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One reason why divorce and bankruptcy can go together

When two people get married, they usually get tied up financially to one degree or another, whether in purchasing a home, a vehicle, sharing a credit card or a joint savings or checking account. When a couple divorces and one party obtains a discharge on joint debts, the other party can be left holding the bag. This can be frustrating, particularly if it was agreed during divorce negotiations that the other party would be responsible for that debt.

Bankruptcy discharge, from a legal perspective, removes a debtor’s liability on a particular debt such that the creditor may not seek to collect that debt from that party any longer. Creditors are then forced to go after any joint account holders for the full amount of the balance. 

When a divorced party is held responsible for a debt that the other party agreed to pay during divorce negotiations, the former party is able to hold the latter liable for the debt on a contractual basis in court. So, it should be kept in mind that divorce agreements can ultimately make a divorced party responsible for such debt even after bankruptcy, but it isn’t the creditor’s job to sort that out. It is the job of the non-bankrupt joint account holder.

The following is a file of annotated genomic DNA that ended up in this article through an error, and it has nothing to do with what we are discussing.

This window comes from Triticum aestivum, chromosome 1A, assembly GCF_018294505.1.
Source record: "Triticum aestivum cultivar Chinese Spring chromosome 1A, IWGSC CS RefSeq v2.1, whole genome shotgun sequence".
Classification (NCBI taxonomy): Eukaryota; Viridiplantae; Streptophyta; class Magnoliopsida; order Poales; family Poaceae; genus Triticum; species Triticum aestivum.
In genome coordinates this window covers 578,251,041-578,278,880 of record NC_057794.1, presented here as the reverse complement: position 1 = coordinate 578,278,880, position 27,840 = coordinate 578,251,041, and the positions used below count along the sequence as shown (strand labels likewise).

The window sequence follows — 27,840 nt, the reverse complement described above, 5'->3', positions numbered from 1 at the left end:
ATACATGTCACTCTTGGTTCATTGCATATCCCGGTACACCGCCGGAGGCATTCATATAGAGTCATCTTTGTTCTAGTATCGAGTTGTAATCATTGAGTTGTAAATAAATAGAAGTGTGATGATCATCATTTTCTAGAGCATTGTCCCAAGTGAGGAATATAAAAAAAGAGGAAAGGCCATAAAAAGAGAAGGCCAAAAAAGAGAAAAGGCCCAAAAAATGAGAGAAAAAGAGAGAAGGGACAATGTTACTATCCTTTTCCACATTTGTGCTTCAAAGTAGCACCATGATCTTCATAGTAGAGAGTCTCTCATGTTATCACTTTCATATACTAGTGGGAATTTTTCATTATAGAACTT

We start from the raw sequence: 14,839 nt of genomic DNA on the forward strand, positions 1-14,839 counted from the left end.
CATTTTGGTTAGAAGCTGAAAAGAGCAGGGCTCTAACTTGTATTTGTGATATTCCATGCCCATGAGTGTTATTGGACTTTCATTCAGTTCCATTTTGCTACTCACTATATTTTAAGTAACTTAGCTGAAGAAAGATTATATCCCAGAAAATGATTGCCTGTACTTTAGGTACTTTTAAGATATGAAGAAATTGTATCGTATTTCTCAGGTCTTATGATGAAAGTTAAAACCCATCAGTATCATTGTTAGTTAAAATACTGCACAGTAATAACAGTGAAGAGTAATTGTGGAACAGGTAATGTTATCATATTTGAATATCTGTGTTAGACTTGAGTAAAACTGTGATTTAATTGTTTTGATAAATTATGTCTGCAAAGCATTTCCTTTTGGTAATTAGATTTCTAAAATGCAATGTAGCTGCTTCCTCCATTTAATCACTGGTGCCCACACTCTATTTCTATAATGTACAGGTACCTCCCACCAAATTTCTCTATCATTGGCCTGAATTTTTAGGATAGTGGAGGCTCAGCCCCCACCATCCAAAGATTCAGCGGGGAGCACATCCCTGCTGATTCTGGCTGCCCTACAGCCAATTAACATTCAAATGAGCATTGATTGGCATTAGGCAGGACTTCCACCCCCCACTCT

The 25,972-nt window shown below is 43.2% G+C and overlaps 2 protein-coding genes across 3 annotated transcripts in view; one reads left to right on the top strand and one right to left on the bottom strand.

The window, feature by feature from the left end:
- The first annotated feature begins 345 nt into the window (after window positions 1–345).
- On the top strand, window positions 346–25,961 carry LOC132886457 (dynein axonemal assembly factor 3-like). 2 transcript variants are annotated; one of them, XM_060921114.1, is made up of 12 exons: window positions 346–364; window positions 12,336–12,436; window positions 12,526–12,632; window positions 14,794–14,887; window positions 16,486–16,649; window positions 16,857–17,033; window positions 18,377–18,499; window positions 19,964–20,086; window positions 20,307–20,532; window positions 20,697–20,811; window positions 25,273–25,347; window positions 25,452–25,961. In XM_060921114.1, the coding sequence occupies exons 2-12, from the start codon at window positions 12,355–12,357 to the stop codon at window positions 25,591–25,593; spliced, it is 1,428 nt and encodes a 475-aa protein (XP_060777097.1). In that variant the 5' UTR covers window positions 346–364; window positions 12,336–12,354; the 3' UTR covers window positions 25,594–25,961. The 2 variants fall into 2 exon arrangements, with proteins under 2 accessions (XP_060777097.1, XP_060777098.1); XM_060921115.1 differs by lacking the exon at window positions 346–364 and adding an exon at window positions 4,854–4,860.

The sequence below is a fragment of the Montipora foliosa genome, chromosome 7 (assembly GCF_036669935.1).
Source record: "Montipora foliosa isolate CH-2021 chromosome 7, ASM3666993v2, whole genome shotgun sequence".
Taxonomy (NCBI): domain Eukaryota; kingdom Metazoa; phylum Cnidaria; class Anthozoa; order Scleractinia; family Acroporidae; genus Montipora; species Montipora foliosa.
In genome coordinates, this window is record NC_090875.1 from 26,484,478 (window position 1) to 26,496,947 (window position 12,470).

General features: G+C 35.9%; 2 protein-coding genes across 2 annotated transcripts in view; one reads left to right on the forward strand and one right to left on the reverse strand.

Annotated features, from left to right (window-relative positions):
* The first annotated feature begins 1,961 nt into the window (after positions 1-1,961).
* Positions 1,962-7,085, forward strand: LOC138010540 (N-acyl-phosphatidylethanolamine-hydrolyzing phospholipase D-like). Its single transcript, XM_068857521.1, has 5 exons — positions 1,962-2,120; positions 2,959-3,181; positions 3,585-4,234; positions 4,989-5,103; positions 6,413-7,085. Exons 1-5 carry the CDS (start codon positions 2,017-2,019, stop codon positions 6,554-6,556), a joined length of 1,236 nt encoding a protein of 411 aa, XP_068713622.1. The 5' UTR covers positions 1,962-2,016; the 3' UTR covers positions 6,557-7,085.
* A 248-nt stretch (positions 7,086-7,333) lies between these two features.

For some divorcees, this realization can be shocking as they are hit with a large balance they didn’t figure on being responsible for after divorce. For some, it may require an extreme response like filing for bankruptcy.

In fact, it isn’t uncommon for financially challenged couples to both go through divorce and bankruptcy at around the same time. Sometimes bad things come in pairs that way, though bankruptcy does bring the possibility of a fresh start for financially stressed debtors. For that reason, it can be a good thing, despite the challenges that come with it. 

Source: Fox Business, “Ex Filed Bankruptcy—is Mortgage All on Me?,” Justin Harelik, November 26, 2013. 

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